// to accept it.
    autoAcceptConnections: false

function originIsAllowed(origin) {
  // put logic here to detect whether the specified origin is allowed.
  return true;

wsServer.on('request', function(request) {
    if (!originIsAllowed(request.origin)) {
      // Make sure we only accept requests from an allowed origin
      console.log((new Date()) + ' Connection from origin ' + request.origin + ' rejected.');

    var connection = request.accept('kraken-protocol', request.origin);
    console.log((new Date()) + ' Connection accepted.');
    connection.on('message', function(message) {
        if (message.type === 'utf8') {
            console.log('Received Message: ' + message.utf8Data);
        else if (message.type === 'binary') {
            console.log('Received Binary Message of ' + message.binaryData.length + ' bytes');
    connection.on('close', function(reasonCode, description) {
        console.log((new Date()) + ' Peer ' + connection.remoteAddress + ' disconnected.');

To start / stop the web socket server simply follow these steps:

  1. Paste the above example into a file called WebSocketV1.js
  2. Save the file into the root of your node.js installation (the simplest way to get started)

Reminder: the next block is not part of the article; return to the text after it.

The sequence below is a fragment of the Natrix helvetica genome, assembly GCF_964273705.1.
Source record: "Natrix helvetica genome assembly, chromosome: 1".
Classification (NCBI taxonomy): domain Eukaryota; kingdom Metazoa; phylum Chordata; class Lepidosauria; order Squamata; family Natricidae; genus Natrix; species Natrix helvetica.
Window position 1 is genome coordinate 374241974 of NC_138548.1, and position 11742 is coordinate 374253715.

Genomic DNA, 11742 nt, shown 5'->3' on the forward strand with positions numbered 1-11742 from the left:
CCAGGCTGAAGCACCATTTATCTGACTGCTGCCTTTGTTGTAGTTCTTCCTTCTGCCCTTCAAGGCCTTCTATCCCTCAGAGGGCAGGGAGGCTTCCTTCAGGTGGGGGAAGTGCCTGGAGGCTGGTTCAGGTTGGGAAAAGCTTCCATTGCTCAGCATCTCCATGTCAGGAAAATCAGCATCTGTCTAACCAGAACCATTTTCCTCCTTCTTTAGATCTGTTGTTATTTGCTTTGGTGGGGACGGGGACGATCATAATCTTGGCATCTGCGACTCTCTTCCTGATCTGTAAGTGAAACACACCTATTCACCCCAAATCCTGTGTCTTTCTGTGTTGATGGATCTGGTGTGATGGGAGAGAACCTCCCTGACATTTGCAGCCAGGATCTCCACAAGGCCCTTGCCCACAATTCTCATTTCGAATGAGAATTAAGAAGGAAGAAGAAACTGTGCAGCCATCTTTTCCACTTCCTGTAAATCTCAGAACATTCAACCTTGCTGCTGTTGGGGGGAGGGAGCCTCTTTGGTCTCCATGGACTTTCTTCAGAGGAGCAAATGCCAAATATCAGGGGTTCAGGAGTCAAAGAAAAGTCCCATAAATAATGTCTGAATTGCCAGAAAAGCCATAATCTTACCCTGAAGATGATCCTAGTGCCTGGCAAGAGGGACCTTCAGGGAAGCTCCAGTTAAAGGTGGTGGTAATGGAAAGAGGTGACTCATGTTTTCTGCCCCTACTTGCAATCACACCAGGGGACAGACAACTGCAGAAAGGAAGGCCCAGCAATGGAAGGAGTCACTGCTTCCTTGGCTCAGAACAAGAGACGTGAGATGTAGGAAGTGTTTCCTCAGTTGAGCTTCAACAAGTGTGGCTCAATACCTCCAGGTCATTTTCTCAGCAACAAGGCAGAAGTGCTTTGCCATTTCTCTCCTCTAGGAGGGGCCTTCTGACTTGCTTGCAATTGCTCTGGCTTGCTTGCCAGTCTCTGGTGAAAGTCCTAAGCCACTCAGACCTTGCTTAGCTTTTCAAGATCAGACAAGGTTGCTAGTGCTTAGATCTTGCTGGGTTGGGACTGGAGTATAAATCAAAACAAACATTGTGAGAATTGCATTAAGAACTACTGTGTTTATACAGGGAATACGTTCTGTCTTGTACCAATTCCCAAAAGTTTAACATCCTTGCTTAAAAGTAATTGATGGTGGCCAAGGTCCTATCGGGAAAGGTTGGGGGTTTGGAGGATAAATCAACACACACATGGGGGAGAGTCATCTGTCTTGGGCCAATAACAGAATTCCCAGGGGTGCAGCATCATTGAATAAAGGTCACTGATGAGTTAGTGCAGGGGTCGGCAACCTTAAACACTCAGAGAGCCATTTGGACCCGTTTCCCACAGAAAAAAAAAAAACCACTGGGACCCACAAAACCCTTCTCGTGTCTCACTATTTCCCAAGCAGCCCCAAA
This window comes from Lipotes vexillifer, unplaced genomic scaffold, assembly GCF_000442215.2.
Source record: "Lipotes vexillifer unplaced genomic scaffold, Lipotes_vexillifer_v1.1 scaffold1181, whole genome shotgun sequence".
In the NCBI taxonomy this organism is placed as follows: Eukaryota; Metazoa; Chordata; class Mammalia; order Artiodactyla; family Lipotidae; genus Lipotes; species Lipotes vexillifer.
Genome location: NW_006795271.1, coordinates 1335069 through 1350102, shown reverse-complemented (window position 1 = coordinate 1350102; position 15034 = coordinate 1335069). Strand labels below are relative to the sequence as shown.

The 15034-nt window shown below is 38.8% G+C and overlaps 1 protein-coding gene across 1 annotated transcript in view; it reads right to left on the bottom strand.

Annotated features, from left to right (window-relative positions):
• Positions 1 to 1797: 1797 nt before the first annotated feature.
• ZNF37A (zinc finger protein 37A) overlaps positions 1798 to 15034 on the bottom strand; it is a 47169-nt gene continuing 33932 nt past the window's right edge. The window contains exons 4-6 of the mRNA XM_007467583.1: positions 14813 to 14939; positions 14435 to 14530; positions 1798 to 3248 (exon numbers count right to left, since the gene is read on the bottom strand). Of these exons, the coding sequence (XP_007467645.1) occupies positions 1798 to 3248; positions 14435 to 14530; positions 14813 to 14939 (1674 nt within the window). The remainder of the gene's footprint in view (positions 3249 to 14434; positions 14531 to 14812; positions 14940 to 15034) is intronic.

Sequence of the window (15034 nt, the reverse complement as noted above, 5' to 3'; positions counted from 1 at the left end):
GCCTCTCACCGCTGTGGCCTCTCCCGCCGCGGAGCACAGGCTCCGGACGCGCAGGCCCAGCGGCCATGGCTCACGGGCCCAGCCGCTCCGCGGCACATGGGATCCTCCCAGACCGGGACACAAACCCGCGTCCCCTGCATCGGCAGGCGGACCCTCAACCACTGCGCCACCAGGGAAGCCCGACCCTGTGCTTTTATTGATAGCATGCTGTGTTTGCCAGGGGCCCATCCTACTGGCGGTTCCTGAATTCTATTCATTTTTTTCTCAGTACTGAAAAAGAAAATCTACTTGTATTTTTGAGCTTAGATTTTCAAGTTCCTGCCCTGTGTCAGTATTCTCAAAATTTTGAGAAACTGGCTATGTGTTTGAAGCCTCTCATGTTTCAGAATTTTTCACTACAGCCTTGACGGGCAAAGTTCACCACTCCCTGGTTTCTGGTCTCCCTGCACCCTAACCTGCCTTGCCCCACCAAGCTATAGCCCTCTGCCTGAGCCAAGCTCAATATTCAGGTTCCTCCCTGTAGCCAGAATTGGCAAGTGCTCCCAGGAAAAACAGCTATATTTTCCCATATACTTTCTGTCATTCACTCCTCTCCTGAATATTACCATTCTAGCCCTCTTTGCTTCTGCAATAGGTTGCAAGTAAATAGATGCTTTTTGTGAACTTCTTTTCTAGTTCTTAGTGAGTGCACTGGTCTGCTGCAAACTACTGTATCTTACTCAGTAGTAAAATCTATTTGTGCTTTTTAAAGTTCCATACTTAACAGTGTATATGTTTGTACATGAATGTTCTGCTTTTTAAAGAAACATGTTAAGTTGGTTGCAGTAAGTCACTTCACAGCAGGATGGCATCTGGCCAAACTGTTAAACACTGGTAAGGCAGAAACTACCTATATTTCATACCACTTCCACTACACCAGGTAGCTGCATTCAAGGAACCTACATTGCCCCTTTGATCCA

3. Open a command window and navigate to your node.js installation direction using the CD command
  4. Execute node WebSocketV1 in the command prompt window
  5. The web socket server will be started on the specified port
  6. To stop the server simply close the command window

I hope this example shows just how easy it is to get a web socket server up and running using node.js and the WebSocket-Node extension.

Obviously this post only scratches the surface of node.js but hopefully gives you an overview of how to get your first node.js server up and running.There are a multitude of other resources available on the web, not least the node.js documentation, to help you move forward.

Next Steps

In the context of the Kraken Office project I am presently getting all of the components outlined in my previous architecture post up and running so that I can prove the architecture design is feasible and the necessary components are fit for purpose. Node.js appears to be easy to configure and set-up and I am happy to continue to use it for my web socket server requirements.

Further posts will deal with using node.js to create the web socket server to be used in the Kraken Office project and will cover integration with the Redis server’s message broker, which is the link between the front end web socket server and the middleware components. See the architecture diagram in the architecture post for full details.

The next step is to create a simple HTML 5 application in ASP.NET MVC 3 to get JQuery and the associated web socket libraries configured, set-up and interacting with the node.js web socket server. Once this is done I will have completed the initial proof of concept for the technologies selected for the front end of the system and can move on to the messaging architecture.